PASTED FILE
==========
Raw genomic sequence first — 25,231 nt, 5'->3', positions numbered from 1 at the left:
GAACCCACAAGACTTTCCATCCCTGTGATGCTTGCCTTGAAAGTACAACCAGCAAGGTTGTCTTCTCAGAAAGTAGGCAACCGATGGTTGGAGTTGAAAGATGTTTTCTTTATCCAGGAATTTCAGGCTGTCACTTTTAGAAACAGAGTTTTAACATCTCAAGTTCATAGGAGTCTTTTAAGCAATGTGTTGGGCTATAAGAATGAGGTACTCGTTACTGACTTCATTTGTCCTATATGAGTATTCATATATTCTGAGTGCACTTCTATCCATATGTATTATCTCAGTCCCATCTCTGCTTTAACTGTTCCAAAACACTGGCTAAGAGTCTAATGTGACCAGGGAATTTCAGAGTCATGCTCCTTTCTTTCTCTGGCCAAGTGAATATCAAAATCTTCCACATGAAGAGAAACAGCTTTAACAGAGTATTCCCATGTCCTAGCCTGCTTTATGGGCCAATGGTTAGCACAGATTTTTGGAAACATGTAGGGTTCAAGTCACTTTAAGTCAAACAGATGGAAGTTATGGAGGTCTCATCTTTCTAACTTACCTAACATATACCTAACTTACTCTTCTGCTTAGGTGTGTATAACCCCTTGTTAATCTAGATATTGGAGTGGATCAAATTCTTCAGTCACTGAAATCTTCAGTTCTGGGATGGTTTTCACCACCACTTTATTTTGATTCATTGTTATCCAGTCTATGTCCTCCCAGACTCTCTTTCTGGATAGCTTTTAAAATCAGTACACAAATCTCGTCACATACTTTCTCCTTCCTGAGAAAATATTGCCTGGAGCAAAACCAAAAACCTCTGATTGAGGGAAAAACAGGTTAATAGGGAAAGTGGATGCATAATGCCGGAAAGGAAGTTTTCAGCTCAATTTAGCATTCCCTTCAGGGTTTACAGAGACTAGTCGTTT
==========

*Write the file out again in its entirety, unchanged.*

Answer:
Raw genomic sequence first — 25,231 nt, 5'->3', positions numbered from 1 at the left:
GAACCCACAAGACTTTCCATCCCTGTGATGCTTGCCTTGAAAGTACAACCAGCAAGGTTGTCTTCTCAGAAAGTAGGCAACCGATGGTTGGAGTTGAAAGATGTTTTCTTTATCCAGGAATTTCAGGCTGTCACTTTTAGAAACAGAGTTTTAACATCTCAAGTTCATAGGAGTCTTTTAAGCAATGTGTTGGGCTATAAGAATGAGGTACTCGTTACTGACTTCATTTGTCCTATATGAGTATTCATATATTCTGAGTGCACTTCTATCCATATGTATTATCTCAGTCCCATCTCTGCTTTAACTGTTCCAAAACACTGGCTAAGAGTCTAATGTGACCAGGGAATTTCAGAGTCATGCTCCTTTCTTTCTCTGGCCAAGTGAATATCAAAATCTTCCACATGAAGAGAAACAGCTTTAACAGAGTATTCCCATGTCCTAGCCTGCTTTATGGGCCAATGGTTAGCACAGATTTTTGGAAACATGTAGGGTTCAAGTCACTTTAAGTCAAACAGATGGAAGTTATGGAGGTCTCATCTTTCTAACTTACCTAACATATACCTAACTTACTCTTCTGCTTAGGTGTGTATAACCCCTTGTTAATCTAGATATTGGAGTGGATCAAATTCTTCAGTCACTGAAATCTTCAGTTCTGGGATGGTTTTCACCACCACTTTATTTTGATTCATTGTTATCCAGTCTATGTCCTCCCAGACTCTCTTTCTGGATAGCTTTTAAAATCAGTACACAAATCTCGTCACATACTTTCTCCTTCCTGAGAAAATATTGCCTGGAGCAAAACCAAAAACCTCTGATTGAGGGAAAAACAGGTTAATAGGGAAAGTGGATGCATAATGCCGGAAAGGAAGTTTTCAGCTCAATTTAGCATTCCCTTCAGGGTTTACAGAGACTAGTCGTTT